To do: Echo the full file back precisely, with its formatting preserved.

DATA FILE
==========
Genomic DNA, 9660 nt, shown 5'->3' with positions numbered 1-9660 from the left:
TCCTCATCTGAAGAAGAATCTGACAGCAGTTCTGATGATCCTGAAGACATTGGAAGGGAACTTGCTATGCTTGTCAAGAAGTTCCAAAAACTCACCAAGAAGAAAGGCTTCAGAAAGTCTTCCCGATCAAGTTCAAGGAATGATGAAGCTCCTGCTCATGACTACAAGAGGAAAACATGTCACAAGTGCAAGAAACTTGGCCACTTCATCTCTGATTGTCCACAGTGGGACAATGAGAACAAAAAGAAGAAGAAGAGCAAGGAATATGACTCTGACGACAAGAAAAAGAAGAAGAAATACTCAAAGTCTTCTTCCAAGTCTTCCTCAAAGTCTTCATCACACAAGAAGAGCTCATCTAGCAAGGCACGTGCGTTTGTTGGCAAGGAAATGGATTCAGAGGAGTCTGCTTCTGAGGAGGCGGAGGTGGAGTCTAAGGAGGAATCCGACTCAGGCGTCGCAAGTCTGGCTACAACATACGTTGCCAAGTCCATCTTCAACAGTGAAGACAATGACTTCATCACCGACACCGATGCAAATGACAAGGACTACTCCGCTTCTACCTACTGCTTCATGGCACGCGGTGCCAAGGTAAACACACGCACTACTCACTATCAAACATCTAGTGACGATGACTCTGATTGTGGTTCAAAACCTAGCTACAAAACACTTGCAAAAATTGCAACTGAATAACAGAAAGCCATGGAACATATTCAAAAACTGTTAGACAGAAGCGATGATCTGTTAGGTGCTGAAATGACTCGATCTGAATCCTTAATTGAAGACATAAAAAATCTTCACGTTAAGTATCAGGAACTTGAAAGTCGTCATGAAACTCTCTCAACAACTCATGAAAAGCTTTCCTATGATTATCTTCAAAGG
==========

Genomic DNA, 9660 nt, shown 5'->3' with positions numbered 1-9660 from the left:
TCCTCATCTGAAGAAGAATCTGACAGCAGTTCTGATGATCCTGAAGACATTGGAAGGGAACTTGCTATGCTTGTCAAGAAGTTCCAAAAACTCACCAAGAAGAAAGGCTTCAGAAAGTCTTCCCGATCAAGTTCAAGGAATGATGAAGCTCCTGCTCATGACTACAAGAGGAAAACATGTCACAAGTGCAAGAAACTTGGCCACTTCATCTCTGATTGTCCACAGTGGGACAATGAGAACAAAAAGAAGAAGAAGAGCAAGGAATATGACTCTGACGACAAGAAAAAGAAGAAGAAATACTCAAAGTCTTCTTCCAAGTCTTCCTCAAAGTCTTCATCACACAAGAAGAGCTCATCTAGCAAGGCACGTGCGTTTGTTGGCAAGGAAATGGATTCAGAGGAGTCTGCTTCTGAGGAGGCGGAGGTGGAGTCTAAGGAGGAATCCGACTCAGGCGTCGCAAGTCTGGCTACAACATACGTTGCCAAGTCCATCTTCAACAGTGAAGACAATGACTTCATCACCGACACCGATGCAAATGACAAGGACTACTCCGCTTCTACCTACTGCTTCATGGCACGCGGTGCCAAGGTAAACACACGCACTACTCACTATCAAACATCTAGTGACGATGACTCTGATTGTGGTTCAAAACCTAGCTACAAAACACTTGCAAAAATTGCAACTGAATAACAGAAAGCCATGGAACATATTCAAAAACTGTTAGACAGAAGCGATGATCTGTTAGGTGCTGAAATGACTCGATCTGAATCCTTAATTGAAGACATAAAAAATCTTCACGTTAAGTATCAGGAACTTGAAAGTCGTCATGAAACTCTCTCAACAACTCATGAAAAGCTTTCCTATGATTATCTTCAAAGG